[1] found no significant difference in agents’ effort in a gift-exchange game between these two methods. In their study, principals can impose a control which restricts agents’ strategy space. It is possible that their control is so intrusive that it can be clearly interpreted as a strong signal of distrust by agents even when the strategy method is applied. However, the control this study employed is inherently much less intrusive than the control in [1] because it does not restrict agents’ strategy space and principals retain the option not to use it. A control of this type is more likely to appear legitimate to agents when they have the opportunity to consider it carefully, resulting in less emotional resentment. Therefore, this study’s “Cold” elicitation method is likely to be more effective in reducing agents’ negative responses to controls than the one in [1] .

This suggests that the behavioral differences between these two elicitation

Figure 3. Agent’s effort by periods.

methods may depend on how strongly agents’ emotions are aroused by the experimental manipulation. If the emotion is too strong, it is likely that the strategy method is inadequate to mitigate the emotional reaction. Likewise, if the emotion is weak, it is likely that the strategy method can be helpful to suppress it. Future research could manipulate the strength of emotions and explore whether it affects behavioral differences between these two methods.

Acknowledgements

Thanks to Anil Arya, John Kagel, Douglas Schroeder, Steve Schwartz and Richard Young for their comments and suggestions. This research was sponsored by The Ohio State University Department of Accounting and MIS.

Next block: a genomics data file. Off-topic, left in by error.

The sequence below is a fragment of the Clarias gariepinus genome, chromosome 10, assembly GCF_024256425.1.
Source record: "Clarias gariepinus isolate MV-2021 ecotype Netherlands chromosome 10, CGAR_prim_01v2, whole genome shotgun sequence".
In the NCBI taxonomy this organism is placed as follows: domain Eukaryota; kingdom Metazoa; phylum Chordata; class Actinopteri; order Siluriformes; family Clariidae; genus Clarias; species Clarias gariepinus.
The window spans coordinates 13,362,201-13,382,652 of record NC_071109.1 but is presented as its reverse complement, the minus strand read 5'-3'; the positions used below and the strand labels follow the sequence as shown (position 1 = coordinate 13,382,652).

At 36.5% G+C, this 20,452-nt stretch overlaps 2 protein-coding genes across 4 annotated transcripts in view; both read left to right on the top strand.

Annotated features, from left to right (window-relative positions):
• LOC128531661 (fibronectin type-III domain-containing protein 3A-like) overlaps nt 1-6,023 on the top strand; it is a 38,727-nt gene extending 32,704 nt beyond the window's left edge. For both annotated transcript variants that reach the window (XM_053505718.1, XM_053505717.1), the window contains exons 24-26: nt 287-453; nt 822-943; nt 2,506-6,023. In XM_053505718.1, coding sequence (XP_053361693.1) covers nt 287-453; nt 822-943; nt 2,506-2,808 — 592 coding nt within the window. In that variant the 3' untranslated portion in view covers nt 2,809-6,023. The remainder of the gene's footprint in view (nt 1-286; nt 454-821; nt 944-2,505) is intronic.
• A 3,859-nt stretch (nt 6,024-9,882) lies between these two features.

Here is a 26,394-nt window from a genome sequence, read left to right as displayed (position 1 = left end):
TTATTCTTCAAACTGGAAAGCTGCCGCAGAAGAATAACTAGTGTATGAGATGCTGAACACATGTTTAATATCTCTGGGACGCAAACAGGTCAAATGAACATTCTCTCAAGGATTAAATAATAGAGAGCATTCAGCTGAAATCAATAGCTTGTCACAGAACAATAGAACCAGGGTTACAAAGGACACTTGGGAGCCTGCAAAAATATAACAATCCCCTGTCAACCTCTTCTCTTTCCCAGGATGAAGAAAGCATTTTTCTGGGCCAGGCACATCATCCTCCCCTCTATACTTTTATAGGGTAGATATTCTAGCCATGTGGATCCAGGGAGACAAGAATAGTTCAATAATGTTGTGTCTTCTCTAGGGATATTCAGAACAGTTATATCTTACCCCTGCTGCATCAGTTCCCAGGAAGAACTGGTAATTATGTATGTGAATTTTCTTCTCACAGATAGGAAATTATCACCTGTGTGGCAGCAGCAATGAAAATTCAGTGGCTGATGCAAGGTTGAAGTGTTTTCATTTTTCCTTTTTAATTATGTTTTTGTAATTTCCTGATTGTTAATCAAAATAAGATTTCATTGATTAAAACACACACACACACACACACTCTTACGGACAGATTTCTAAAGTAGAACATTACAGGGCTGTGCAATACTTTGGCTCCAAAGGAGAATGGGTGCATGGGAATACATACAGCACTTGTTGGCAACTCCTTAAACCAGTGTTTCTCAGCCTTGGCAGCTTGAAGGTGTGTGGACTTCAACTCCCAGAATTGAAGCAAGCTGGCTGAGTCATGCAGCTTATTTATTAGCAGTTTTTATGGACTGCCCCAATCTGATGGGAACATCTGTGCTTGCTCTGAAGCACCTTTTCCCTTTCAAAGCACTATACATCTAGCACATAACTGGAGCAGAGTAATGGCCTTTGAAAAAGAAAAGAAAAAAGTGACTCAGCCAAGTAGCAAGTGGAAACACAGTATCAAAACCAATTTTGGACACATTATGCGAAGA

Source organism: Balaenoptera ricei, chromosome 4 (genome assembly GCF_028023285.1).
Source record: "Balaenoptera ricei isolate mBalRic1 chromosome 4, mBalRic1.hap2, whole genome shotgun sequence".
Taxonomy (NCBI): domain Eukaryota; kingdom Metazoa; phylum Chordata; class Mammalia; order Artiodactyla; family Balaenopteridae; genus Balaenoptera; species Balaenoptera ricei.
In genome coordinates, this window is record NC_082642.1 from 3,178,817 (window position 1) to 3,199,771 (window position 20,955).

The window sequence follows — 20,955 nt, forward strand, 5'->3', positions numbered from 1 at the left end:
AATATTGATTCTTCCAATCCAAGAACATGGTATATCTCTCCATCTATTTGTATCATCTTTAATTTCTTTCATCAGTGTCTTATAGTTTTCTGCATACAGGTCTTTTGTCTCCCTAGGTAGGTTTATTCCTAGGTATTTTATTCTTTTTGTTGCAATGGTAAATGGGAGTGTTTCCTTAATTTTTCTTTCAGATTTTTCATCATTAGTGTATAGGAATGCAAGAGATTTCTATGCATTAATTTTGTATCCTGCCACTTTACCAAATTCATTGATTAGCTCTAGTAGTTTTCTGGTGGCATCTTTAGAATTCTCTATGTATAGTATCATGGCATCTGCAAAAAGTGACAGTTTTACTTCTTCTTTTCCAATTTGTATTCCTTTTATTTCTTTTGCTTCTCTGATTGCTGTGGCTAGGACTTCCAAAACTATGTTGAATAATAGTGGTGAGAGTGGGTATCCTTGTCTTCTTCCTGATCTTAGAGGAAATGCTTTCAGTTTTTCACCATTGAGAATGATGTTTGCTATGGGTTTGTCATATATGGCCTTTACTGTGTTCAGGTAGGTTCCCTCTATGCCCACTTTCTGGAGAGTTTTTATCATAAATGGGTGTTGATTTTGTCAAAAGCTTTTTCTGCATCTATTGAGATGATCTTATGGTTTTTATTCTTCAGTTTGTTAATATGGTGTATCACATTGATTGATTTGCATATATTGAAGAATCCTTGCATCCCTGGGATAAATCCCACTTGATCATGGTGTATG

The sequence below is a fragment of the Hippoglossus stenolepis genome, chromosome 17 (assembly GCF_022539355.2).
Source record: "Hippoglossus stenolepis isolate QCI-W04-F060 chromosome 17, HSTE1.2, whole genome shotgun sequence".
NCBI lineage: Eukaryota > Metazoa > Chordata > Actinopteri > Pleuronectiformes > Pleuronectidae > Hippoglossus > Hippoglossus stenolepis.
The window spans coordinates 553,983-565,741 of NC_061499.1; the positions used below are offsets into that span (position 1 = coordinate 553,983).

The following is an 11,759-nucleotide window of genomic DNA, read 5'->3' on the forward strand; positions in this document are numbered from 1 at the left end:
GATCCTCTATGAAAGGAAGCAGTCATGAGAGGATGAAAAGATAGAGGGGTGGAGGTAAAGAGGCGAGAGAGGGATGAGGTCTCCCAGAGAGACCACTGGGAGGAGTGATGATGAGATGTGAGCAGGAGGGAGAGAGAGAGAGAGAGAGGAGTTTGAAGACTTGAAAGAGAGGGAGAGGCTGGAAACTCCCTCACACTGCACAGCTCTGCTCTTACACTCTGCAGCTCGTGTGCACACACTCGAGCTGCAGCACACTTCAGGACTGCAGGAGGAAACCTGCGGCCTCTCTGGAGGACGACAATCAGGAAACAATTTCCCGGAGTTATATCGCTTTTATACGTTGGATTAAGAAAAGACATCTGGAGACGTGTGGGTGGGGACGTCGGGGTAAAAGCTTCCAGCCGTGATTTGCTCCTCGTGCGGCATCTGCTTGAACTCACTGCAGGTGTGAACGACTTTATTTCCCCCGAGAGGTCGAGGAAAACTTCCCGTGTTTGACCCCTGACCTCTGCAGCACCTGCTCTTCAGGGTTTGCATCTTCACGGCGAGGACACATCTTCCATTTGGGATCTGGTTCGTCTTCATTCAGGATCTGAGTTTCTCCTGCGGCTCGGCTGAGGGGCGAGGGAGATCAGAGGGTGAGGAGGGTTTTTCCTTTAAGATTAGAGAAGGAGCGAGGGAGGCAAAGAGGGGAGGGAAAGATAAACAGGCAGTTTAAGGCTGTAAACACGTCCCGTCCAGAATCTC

NOTES

1A complete discussion on the behavioral difference between the strategy method and direct response method can be found in [6] .

Cite this paper
Davis, J. (2018) Cooler Heads Prevail: An Experimental Study on the “Cooling” Effect of the Strategy Method on Agent Resentment. Theoretical Economics Letters, 8, 854-860. doi: 10.4236/tel.2018.85060.
References
[1]   Falk, A. and Kosfeld, M. (2006) The Hidden Costs of Control. American Economic Review, 96, 1611-1630.
https://doi.org/10.1257/aer.96.5.1611

[2]   Fehr, E. and List, J. (2004) The Hidden Costs and Returns of Incentives—Trust and Trustworthiness among CEOs. Journal of the European Economic Association, 2, 743-771.
https://doi.org/10.1162/1542476042782297

[3]   Fehr, E. and Rockenbach, B. (2003) Detrimental Effects of Sanctioning on Human Altruism. Nature, 422, 137-140.
https://doi.org/10.1038/nature01474

[4]   Kuang, X. and Moser, D. (2009) Reciprocity and the Effectiveness of Optimal Agency Contracts. The Accounting Review, 84, 1671-1694.
https://doi.org/10.2308/accr.2009.84.5.1671

[5]   Xiao, E. and Houser, D. (2005) Emotion Expression in Human Punishment Behavior. PNAS, 102, 7398-7401.
https://doi.org/10.1073/pnas.0502399102

[6]   Brandts, J. and Charness, G. (2011) The Strategy versus the Direct-Response Method: A First Survey of Experimental Comparison. Experimental Economics, 14, 375-398.
https://doi.org/10.1007/s10683-011-9272-x

[7]   Armantier, O. (2006) Do Wealth Differences Affect Fairness Considerations? International Economic Review, 47, 391-429.

[8]   Fong, Y.F., Huang, C.Y. and Offerman, T. (2007) Guilt Driven Reciprocity in a Psychological Signaling Game. Working Paper, University of Amsterdam.

[9]   Fischbacher, U. and Gachter, S. (2010) Social Preferences, Beliefs, and the Dynamics of Free Riding in Public Goods Experiments. American Economic Review, 100, 541-556.
https://doi.org/10.1257/aer.100.1.541

[10]   Fehr, E., Kirschsteiger, G. and Reidl, A. (1993) Does Fairness Prevent Market Clearing: An Experimental Investigation. The Quarterly Journal of Economics, 108, 437-459.
https://doi.org/10.2307/2118338

[11]   Fischbacher, U. (2007). z-Tree: Zurich Toolbox for Ready-Made Economic Experiments. Experimental Economics, 10, 171-178.
https://doi.org/10.1007/s10683-006-9159-4

 
 
Top